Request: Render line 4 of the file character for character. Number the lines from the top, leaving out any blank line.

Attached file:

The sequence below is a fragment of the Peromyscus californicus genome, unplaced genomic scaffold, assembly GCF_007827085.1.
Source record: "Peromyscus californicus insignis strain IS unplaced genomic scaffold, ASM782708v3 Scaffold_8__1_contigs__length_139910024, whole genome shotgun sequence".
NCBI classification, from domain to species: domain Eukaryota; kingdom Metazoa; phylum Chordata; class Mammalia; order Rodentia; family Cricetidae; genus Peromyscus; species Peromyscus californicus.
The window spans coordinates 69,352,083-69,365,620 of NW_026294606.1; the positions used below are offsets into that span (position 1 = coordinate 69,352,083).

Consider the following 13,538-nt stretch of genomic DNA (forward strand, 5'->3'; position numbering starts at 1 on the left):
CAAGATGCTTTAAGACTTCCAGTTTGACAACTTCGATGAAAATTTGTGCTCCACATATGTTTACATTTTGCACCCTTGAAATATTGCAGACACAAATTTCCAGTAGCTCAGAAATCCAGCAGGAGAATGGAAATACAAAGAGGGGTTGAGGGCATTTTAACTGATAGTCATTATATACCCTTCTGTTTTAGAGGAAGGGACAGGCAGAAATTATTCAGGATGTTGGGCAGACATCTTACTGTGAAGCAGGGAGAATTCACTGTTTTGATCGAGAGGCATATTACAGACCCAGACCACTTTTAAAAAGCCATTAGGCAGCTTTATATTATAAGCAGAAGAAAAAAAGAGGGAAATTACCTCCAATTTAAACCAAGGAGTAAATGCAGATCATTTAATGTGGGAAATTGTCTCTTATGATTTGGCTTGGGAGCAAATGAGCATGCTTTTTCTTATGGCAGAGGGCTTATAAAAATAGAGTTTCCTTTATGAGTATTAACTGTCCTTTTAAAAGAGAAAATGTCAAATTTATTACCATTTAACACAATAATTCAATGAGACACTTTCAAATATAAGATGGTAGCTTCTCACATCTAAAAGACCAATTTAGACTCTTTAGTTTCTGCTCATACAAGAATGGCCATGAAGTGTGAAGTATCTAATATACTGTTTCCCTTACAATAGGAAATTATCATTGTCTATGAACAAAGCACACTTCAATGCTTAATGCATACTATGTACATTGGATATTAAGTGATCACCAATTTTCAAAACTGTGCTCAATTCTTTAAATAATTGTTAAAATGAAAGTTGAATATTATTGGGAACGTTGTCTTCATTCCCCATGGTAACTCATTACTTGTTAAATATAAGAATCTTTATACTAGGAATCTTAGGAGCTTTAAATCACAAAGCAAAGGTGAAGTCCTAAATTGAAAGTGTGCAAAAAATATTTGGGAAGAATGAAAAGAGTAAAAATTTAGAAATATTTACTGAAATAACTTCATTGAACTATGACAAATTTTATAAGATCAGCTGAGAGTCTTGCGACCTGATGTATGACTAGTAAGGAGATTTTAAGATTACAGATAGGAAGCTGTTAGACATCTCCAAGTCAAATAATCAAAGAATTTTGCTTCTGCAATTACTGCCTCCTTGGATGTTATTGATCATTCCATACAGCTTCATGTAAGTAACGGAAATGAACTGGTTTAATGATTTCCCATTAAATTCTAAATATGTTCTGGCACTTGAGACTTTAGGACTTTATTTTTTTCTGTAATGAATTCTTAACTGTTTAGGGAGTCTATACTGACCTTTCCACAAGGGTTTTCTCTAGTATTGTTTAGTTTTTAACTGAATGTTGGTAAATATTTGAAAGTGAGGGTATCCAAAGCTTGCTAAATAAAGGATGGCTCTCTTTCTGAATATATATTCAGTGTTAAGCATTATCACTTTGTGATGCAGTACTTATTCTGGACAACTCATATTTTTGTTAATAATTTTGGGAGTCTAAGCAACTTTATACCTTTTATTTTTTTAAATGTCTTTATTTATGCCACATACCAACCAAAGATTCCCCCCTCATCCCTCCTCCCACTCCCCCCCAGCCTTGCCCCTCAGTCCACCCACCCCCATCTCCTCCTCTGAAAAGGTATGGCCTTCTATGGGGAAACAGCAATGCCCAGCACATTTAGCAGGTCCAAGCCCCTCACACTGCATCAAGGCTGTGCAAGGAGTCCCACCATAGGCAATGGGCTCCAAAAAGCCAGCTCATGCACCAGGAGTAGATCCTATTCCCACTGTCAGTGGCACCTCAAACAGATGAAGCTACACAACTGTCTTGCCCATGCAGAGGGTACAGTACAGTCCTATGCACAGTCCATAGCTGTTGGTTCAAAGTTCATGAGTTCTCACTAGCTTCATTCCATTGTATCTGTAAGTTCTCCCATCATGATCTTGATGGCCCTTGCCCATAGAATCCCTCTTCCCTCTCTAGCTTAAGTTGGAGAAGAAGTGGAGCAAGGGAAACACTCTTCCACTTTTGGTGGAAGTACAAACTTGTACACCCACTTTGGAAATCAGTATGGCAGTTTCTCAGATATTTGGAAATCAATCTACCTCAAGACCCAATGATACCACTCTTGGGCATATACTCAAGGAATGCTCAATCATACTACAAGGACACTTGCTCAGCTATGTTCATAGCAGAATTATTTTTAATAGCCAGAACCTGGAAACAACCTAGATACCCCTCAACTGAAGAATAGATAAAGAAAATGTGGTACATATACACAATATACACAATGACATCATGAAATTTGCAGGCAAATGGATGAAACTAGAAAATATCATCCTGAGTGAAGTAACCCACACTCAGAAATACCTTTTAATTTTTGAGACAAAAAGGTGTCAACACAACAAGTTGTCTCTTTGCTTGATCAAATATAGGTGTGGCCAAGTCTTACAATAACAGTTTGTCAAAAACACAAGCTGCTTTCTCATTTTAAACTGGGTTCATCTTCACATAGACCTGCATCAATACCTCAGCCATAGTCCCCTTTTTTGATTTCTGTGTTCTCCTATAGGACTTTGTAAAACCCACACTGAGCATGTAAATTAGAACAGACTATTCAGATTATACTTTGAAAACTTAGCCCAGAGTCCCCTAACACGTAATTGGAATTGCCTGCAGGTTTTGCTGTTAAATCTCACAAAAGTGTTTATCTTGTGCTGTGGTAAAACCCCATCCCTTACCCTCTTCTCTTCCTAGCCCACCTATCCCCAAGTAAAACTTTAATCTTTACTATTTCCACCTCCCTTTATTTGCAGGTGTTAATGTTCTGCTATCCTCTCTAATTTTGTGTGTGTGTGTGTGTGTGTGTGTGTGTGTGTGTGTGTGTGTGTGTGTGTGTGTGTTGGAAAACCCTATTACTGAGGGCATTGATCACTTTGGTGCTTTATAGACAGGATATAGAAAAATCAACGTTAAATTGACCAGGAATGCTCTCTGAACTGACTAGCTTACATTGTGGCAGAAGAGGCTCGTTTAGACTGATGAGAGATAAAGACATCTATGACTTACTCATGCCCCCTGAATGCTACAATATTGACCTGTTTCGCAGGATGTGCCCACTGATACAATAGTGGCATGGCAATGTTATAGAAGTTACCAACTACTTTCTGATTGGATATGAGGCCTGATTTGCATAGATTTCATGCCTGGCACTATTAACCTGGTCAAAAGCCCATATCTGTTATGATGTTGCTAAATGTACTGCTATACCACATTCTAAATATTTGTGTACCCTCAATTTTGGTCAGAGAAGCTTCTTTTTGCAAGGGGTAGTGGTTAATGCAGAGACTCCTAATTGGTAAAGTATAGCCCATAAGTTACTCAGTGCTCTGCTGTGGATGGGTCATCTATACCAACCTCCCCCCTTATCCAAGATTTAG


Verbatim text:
The window spans coordinates 69,352,083-69,365,620 of NW_026294606.1; the positions used below are offsets into that span (position 1 = coordinate 69,352,083).